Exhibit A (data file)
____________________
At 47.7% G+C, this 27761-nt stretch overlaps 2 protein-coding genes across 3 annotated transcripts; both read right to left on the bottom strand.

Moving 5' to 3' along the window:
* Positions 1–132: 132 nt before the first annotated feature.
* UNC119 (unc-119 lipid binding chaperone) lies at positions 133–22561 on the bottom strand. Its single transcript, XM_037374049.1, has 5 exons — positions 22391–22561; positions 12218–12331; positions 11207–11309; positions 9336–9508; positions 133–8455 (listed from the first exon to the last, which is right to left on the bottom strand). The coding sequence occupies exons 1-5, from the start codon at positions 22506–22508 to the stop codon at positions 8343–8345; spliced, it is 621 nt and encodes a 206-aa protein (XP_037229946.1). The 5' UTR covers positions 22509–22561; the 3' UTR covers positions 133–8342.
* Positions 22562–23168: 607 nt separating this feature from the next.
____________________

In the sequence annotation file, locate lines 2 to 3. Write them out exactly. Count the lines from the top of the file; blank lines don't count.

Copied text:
Moving 5' to 3' along the window:
* Positions 1–132: 132 nt before the first annotated feature.